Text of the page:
Defining requirements by priority

Or how do you know where to start?

For a large number of my posts I have written guidelines to help you write better requirements. One thing that I have not covered is how you can tell which requirements you should concentrate on.

If you refer back to my post How do you know you are done? you will find a subtle hint. Recall that I suggested that you get a handle on the basic overview of what a project is trying to accomplish.

When using iterative or Agile development methodologies you group together smaller pieces of functionality into work packages or releases. The order in which items get into work packages is usually based on a combination of anticipated benefits (ROI with NPV) and dependencies.

Why not use this same methodology to prioritize the order in which different areas of the overall requirements' set will be examined? This is why I say you need to understand the 'big moving parts' (as mentioned in a previous post.) Each of these 'big moving parts' (e.g., capabilities) has a defined benefit to it. Each capability can then be decomposed into more discrete sections.

The picture below outlines the basic principles of this exercise.

Once again, each of these sections can be assigned a priority (based on natural dependencies and the section's contribution to the benefit of the capability) After this activity has been done, a business analyst (e.g., you) can then start exploring the sections based on their priority. This yields a few advantages:

  1. You focus on the most important pieces (e.g., highest priority.)
  2. You reduce the amount of time spent on unimportant pieces. I know this sounds like the first item but I want to emphasize something. You can use this reasoning to control your requirement gathering sessions. When your clients, because of their attention to detail and natural excitement, venture into areas outside of your area of focus you will have the ammunition to refocus them. You can politely state that you want to park their current ideas and refocus back on the pertinent requirements' section.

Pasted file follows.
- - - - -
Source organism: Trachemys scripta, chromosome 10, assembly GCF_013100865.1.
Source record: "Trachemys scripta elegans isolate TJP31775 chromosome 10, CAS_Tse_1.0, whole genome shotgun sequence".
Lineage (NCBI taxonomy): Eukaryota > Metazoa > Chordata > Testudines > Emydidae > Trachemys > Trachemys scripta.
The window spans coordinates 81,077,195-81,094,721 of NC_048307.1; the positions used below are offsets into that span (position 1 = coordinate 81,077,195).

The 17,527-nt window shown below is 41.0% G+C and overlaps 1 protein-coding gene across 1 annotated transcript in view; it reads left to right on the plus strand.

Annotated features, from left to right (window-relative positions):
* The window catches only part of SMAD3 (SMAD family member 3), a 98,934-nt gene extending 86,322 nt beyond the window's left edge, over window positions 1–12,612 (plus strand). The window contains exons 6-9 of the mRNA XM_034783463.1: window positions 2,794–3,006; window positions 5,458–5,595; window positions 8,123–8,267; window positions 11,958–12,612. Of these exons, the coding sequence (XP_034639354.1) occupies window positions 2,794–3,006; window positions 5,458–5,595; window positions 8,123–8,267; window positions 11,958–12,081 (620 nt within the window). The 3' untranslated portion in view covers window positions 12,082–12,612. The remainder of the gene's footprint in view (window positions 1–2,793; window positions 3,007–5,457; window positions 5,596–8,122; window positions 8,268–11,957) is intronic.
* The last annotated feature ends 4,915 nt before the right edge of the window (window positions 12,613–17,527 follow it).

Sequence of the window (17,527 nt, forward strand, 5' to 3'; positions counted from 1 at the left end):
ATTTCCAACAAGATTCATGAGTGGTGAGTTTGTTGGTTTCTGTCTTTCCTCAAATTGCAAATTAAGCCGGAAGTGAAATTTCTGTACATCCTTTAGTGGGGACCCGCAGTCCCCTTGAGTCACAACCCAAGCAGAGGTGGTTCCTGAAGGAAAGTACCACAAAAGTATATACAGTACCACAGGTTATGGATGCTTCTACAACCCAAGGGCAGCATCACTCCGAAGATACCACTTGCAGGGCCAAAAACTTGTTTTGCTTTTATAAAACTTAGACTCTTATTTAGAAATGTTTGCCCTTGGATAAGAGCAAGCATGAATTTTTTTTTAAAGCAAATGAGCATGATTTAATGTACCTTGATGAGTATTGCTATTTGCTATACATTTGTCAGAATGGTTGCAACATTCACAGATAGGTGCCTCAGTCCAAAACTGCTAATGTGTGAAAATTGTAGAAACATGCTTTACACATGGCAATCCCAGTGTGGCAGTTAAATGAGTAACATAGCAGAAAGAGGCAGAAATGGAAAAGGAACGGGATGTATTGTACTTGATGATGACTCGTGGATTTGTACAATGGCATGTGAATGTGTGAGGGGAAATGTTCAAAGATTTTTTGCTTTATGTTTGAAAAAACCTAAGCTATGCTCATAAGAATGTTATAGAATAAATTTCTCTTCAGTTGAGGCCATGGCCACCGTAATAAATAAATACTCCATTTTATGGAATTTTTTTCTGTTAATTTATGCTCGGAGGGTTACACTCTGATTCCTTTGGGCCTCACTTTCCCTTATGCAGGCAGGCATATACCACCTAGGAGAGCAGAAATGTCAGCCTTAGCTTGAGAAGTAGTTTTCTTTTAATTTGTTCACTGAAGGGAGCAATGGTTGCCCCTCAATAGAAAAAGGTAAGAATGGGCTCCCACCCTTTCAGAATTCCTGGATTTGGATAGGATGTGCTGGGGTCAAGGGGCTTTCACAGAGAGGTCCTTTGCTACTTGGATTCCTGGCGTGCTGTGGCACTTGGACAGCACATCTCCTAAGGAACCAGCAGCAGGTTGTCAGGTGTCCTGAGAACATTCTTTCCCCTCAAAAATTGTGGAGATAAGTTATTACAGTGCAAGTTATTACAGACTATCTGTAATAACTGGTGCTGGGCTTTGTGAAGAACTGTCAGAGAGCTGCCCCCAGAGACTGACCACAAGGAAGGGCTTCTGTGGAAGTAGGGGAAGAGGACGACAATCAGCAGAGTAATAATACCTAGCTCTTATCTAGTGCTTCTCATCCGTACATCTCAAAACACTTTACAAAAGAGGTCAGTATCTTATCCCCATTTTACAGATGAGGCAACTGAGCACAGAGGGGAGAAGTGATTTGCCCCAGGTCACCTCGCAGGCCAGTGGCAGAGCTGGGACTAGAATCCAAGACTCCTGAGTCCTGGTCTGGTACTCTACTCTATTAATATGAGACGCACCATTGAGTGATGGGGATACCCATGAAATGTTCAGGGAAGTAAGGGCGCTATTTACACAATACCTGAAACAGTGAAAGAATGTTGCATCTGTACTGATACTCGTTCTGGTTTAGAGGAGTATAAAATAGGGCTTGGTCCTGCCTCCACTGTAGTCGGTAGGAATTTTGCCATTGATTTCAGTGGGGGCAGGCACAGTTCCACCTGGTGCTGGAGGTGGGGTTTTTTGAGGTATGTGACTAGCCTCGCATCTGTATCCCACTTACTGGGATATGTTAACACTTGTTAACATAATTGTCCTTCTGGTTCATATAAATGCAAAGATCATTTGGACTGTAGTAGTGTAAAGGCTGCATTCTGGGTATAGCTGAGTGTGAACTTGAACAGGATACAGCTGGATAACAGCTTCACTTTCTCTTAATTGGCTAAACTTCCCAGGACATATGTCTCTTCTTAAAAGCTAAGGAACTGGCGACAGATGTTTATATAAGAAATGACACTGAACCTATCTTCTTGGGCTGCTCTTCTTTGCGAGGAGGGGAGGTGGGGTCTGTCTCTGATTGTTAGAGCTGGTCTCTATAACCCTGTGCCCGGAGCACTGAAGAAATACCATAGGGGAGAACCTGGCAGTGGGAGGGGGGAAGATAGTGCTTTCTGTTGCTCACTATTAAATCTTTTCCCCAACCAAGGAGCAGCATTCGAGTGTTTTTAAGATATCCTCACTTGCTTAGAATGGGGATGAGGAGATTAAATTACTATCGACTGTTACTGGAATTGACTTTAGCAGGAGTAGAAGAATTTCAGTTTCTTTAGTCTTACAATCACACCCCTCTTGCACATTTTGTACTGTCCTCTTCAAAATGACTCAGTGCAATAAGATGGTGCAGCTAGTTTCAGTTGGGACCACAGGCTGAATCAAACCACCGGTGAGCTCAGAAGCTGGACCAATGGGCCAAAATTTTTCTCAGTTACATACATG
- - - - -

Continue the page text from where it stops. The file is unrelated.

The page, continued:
3. You will have an idea about how much is left to do.

You may think, you could implement this methodology to help prioritize everything as you delve deeper and deeper into the most atomic requirements. Would I suggest doing it?

My answer is a polite, "No." Understanding how much benefit an atomic low-level requirement contributes to the overall project may be useful information, but I feel the amount of effort needed to maintain this data far outweighs any benefits that can be gained. You need to find a happy medium otherwise eventually your productivity will hit the law of diminishing returns. Furthermore, for low-level requirements, it may be difficult to say how much benefit a specific feature is providing.

Other related thoughts

Think about how the previous picture would change if a waterfall-type of approach was used rather than an iterative one.

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